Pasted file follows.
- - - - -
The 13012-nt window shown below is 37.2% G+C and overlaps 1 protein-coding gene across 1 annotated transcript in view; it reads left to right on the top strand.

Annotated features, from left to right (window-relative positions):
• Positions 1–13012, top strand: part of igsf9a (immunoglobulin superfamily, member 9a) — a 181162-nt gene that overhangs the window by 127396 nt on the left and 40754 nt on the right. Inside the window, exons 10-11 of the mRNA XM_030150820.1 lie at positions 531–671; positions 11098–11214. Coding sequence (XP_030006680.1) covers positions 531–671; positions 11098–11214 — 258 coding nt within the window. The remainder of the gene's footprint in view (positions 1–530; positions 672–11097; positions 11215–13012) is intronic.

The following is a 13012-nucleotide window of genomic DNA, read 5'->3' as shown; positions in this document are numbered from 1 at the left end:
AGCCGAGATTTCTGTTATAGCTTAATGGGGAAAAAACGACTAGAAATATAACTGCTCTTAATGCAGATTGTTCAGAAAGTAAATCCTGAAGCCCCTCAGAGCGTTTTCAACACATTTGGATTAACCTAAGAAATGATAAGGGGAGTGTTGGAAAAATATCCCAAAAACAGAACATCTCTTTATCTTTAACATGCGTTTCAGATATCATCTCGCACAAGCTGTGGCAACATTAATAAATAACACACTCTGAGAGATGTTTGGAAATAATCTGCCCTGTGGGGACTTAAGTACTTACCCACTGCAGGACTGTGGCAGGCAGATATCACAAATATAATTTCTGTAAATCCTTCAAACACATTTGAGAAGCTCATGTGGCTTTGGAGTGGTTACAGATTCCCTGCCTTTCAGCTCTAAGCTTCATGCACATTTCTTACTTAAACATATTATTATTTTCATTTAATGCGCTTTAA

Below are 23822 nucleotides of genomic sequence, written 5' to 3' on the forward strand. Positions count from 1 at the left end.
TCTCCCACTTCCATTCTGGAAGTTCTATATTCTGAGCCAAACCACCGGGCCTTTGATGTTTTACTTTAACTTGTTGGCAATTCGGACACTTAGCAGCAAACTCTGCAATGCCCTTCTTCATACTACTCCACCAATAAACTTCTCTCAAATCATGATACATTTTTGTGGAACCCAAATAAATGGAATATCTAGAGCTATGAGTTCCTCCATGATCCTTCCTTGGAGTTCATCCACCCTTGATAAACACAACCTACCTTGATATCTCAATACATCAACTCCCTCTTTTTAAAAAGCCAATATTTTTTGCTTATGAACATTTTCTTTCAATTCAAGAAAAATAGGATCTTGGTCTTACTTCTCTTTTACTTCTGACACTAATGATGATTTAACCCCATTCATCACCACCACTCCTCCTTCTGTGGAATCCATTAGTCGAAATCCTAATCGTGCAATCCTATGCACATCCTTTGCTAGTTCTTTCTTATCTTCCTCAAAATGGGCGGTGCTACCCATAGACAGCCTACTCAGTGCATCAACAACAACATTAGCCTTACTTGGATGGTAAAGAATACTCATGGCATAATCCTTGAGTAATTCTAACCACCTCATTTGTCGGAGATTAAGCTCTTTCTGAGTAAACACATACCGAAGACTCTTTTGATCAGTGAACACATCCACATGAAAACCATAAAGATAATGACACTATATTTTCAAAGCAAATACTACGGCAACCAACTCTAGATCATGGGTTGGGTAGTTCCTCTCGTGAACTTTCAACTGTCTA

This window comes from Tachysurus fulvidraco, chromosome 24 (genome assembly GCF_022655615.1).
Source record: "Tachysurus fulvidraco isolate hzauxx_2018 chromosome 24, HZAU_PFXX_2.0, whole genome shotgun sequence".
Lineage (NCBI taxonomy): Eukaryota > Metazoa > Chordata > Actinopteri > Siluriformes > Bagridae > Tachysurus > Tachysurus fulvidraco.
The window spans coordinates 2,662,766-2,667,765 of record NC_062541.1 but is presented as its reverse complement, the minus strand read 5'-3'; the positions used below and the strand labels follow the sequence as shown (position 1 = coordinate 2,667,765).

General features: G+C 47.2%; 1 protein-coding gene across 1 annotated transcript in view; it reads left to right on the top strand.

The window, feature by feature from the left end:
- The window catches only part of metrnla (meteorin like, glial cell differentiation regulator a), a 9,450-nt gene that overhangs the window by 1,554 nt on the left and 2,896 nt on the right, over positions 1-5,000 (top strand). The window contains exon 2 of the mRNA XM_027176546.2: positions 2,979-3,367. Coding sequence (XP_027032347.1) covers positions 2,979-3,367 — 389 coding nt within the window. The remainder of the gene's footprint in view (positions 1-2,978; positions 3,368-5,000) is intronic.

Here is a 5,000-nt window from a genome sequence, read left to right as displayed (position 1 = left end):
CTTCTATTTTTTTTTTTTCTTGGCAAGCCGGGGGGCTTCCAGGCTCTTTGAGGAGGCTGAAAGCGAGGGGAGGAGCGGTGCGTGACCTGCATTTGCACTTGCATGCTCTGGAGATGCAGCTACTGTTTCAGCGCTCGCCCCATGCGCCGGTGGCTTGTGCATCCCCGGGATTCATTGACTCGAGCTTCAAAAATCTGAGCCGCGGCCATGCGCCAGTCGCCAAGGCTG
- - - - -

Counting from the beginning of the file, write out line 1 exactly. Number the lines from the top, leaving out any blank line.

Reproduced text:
The 13012-nt window shown below is 37.2% G+C and overlaps 1 protein-coding gene across 1 annotated transcript in view; it reads left to right on the top strand.